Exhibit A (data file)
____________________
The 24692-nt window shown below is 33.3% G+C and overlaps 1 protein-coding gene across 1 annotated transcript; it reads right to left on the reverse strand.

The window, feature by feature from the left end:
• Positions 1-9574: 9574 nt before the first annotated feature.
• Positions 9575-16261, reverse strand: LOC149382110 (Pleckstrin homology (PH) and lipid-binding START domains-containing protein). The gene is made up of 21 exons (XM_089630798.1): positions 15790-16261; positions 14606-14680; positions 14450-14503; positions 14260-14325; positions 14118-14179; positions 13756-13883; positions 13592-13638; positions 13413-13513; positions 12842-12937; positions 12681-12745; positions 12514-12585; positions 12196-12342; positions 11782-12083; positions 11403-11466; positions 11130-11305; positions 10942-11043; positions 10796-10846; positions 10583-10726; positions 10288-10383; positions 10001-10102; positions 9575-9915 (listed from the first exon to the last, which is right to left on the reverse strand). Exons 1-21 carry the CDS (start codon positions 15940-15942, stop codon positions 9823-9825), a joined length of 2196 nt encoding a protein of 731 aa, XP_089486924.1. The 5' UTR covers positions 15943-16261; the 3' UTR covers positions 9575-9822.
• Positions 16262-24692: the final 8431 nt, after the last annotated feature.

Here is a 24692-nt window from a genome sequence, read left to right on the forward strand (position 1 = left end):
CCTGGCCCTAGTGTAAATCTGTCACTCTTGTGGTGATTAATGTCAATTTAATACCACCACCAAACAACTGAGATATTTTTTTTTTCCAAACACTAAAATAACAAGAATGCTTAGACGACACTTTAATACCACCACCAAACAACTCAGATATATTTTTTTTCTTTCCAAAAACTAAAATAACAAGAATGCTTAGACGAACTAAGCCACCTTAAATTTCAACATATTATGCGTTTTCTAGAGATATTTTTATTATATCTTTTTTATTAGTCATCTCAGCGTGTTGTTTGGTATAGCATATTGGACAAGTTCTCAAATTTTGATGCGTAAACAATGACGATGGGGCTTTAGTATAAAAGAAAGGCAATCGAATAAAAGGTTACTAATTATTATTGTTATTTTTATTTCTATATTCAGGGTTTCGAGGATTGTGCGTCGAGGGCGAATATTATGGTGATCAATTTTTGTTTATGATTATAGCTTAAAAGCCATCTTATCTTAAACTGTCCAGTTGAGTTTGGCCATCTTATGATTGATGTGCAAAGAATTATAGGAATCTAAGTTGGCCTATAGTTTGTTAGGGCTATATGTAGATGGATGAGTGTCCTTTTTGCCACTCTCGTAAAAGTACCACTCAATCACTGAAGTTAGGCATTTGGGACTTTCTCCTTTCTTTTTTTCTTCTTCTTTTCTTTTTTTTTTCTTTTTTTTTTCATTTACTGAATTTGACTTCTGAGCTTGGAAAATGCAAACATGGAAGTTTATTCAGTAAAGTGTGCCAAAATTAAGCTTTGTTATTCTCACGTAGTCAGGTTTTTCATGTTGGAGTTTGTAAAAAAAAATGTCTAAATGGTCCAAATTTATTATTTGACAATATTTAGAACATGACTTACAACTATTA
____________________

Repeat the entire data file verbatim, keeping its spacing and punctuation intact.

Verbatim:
The 24692-nt window shown below is 33.3% G+C and overlaps 1 protein-coding gene across 1 annotated transcript; it reads right to left on the reverse strand.

The window, feature by feature from the left end:
• Positions 1-9574: 9574 nt before the first annotated feature.
• Positions 9575-16261, reverse strand: LOC149382110 (Pleckstrin homology (PH) and lipid-binding START domains-containing protein). The gene is made up of 21 exons (XM_089630798.1): positions 15790-16261; positions 14606-14680; positions 14450-14503; positions 14260-14325; positions 14118-14179; positions 13756-13883; positions 13592-13638; positions 13413-13513; positions 12842-12937; positions 12681-12745; positions 12514-12585; positions 12196-12342; positions 11782-12083; positions 11403-11466; positions 11130-11305; positions 10942-11043; positions 10796-10846; positions 10583-10726; positions 10288-10383; positions 10001-10102; positions 9575-9915 (listed from the first exon to the last, which is right to left on the reverse strand). Exons 1-21 carry the CDS (start codon positions 15940-15942, stop codon positions 9823-9825), a joined length of 2196 nt encoding a protein of 731 aa, XP_089486924.1. The 5' UTR covers positions 15943-16261; the 3' UTR covers positions 9575-9822.
• Positions 16262-24692: the final 8431 nt, after the last annotated feature.

Here is a 24692-nt window from a genome sequence, read left to right on the forward strand (position 1 = left end):
CCTGGCCCTAGTGTAAATCTGTCACTCTTGTGGTGATTAATGTCAATTTAATACCACCACCAAACAACTGAGATATTTTTTTTTTCCAAACACTAAAATAACAAGAATGCTTAGACGACACTTTAATACCACCACCAAACAACTCAGATATATTTTTTTTCTTTCCAAAAACTAAAATAACAAGAATGCTTAGACGAACTAAGCCACCTTAAATTTCAACATATTATGCGTTTTCTAGAGATATTTTTATTATATCTTTTTTATTAGTCATCTCAGCGTGTTGTTTGGTATAGCATATTGGACAAGTTCTCAAATTTTGATGCGTAAACAATGACGATGGGGCTTTAGTATAAAAGAAAGGCAATCGAATAAAAGGTTACTAATTATTATTGTTATTTTTATTTCTATATTCAGGGTTTCGAGGATTGTGCGTCGAGGGCGAATATTATGGTGATCAATTTTTGTTTATGATTATAGCTTAAAAGCCATCTTATCTTAAACTGTCCAGTTGAGTTTGGCCATCTTATGATTGATGTGCAAAGAATTATAGGAATCTAAGTTGGCCTATAGTTTGTTAGGGCTATATGTAGATGGATGAGTGTCCTTTTTGCCACTCTCGTAAAAGTACCACTCAATCACTGAAGTTAGGCATTTGGGACTTTCTCCTTTCTTTTTTTCTTCTTCTTTTCTTTTTTTTTTCTTTTTTTTTTCATTTACTGAATTTGACTTCTGAGCTTGGAAAATGCAAACATGGAAGTTTATTCAGTAAAGTGTGCCAAAATTAAGCTTTGTTATTCTCACGTAGTCAGGTTTTTCATGTTGGAGTTTGTAAAAAAAAATGTCTAAATGGTCCAAATTTATTATTTGACAATATTTAGAACATGACTTACAACTATTA